I use my little lights to cure epoxy. Heat causes the epoxy to cure far faster--a matter of minutes for a full cure instead of 24 hours. That means less time waiting and more time sculpting! Usually I work on a few horses at once, and one or two will be under the lamp curing while I work on another one. In those cases I use the second light as a light rather than as a heat source!

In this case both the horses I am sculpting on today are under the lamps right now. The Arab on top has his leg wires jammed through a pair of holes in a lid (which doesn't actually quite fit that jar) so he can stand until I make him a base. Note that this lamp is missing the plastic rod that the other one has--that's actually nice, as it means I can position the lamp in more ways. The PRE sculpture below him is laid down so I don't knock him over again!

These lights can get quite hot so it's important not to get them too close to the sculpture. It's especially important when working on customs as the plastic will melt or deform at a much lower temperature than Apoxy Sculpt can stand. I will put my lights as close as 1/2" for small sculptures like these but no closer than about 1 1/2" for a custom. It is possible to burn epoxy too, so keep an eye on things! And remember, the pieces will be quite hot after being under that light, so be careful!

Tuesday, December 14, 2010

Sanding Twigs

I just received a container of these sanding twigs (link should be to their page on Micro-Mark, a good supplier of small tools) and they are very handy! They come in an assortment of grits, color-coded by coarseness. The finer ones have four different grits on each twig. These had been recommended to me by someone--Lesli?--and I had put off getting them because sandpaper seemed cheaper.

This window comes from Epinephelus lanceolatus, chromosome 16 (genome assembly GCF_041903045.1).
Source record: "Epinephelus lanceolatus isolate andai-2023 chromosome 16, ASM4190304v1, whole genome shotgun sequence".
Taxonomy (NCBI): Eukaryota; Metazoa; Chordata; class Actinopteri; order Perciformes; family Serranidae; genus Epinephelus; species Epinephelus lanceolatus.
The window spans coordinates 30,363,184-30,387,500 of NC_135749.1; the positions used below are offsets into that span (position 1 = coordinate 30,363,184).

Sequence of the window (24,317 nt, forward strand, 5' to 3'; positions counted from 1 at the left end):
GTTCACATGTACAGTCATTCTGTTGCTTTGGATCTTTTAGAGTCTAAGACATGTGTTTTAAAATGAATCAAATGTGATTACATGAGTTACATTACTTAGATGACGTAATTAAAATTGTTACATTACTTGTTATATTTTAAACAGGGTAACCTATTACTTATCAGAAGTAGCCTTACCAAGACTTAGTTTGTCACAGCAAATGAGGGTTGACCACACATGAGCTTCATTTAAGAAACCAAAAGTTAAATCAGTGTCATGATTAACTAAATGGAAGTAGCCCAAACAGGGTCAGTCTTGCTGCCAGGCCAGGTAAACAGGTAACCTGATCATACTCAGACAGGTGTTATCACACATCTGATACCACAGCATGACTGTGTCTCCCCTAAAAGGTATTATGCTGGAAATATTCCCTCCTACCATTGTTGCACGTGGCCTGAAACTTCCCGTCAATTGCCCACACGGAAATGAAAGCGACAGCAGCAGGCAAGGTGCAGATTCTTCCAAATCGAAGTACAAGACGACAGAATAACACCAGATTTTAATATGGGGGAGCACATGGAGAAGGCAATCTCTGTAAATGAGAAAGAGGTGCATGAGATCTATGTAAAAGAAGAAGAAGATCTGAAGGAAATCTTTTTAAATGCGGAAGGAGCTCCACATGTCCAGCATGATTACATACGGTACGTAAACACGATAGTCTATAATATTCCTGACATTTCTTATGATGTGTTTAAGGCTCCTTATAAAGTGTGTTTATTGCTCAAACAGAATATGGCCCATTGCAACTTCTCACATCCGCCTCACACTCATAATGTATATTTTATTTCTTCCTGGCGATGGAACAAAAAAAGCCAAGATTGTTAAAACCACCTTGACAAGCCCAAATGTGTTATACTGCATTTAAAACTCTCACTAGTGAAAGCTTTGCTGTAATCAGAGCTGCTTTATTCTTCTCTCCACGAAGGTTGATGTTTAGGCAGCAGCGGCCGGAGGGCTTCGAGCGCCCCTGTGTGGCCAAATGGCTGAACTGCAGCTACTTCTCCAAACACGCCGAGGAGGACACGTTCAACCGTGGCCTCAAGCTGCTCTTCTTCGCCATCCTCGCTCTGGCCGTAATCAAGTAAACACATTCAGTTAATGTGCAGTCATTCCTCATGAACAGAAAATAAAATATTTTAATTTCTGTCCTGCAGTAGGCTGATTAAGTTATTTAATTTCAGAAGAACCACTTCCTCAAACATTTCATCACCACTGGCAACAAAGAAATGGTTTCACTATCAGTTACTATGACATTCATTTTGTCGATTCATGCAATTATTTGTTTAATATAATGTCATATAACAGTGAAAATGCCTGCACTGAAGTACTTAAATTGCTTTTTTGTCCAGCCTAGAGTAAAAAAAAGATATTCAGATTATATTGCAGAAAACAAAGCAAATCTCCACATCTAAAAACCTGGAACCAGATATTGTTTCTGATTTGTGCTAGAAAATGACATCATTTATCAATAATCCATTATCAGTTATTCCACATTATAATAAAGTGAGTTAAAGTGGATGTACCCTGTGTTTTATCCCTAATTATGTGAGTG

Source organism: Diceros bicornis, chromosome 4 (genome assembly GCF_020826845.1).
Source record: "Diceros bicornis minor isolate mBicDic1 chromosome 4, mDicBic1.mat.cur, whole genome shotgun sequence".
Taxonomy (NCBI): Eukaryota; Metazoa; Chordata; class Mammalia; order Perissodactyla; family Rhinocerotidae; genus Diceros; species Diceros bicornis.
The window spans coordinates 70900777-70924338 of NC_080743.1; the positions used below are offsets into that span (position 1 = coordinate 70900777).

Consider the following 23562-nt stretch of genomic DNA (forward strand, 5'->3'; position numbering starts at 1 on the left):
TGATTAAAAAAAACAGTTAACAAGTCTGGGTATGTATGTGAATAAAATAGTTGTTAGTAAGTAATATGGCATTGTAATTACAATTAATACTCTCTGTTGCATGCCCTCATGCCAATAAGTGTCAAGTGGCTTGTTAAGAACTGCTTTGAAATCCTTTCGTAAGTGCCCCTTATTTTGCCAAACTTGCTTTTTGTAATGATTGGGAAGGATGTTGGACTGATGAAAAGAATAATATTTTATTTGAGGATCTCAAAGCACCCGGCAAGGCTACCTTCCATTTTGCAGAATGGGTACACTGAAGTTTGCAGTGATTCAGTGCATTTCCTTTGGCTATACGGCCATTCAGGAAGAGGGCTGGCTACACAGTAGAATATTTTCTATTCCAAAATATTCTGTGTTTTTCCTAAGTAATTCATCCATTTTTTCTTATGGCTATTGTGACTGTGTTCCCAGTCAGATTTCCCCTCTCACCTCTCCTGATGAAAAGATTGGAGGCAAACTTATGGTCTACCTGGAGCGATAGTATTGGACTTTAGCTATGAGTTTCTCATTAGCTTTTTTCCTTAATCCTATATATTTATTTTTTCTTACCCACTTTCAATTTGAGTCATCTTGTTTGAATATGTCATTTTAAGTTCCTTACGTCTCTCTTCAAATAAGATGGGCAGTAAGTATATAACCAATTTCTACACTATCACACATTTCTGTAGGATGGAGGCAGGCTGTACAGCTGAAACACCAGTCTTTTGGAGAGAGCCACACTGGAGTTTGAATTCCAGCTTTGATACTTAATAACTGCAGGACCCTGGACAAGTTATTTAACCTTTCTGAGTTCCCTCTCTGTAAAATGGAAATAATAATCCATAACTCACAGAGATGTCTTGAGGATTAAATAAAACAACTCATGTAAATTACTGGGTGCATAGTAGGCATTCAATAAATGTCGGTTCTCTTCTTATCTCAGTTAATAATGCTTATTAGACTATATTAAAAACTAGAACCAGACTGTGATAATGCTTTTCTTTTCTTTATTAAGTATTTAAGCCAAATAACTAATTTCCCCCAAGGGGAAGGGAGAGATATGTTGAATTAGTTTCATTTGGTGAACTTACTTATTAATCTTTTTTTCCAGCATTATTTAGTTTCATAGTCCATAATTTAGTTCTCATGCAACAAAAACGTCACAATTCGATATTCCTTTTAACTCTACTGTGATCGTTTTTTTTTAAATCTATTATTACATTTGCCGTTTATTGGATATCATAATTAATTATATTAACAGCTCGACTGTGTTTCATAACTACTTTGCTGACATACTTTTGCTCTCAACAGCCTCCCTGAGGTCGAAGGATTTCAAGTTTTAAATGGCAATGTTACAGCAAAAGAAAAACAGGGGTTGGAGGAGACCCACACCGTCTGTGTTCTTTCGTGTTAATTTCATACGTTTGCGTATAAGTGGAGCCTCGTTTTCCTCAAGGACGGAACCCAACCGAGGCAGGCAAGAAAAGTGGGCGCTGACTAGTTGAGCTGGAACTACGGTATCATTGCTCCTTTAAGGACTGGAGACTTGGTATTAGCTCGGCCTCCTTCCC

I wish I had gotten them much earlier! They work wonderfully for removing seams on pewter horses, and I'm sure they will work just as well on resin and plastic. It's much easier to use a twig than my normal folded bit of sandpaper for getting between legs and other difficult to reach areas. If you do a lot of prepping, give them a try.

Friday, November 26, 2010

Micro Minis!

I hope everyone had a wonderful Thanksgiving (or for those who don't feel the need to spend a day stuffing themselves with turkey and stuffing and mashed potatoes and pie and..., a nice week)! Mine was full of family and friends and food, and so was today. Good times.

I don't know that I posted about them here, but the micro minis that I sculpt are currently available through my website at . They're all in stock now and ship usually within a day or two, so they can generally make it to locations in the USA within a week or so. That means that if you're looking for some reasonably priced artist's resins (even though they're pewter I do consider them ARs) for gifts or for yourself please consider them--they look great painted or in their unpainted pewter state! And there are some fun new-ish sculpts up there.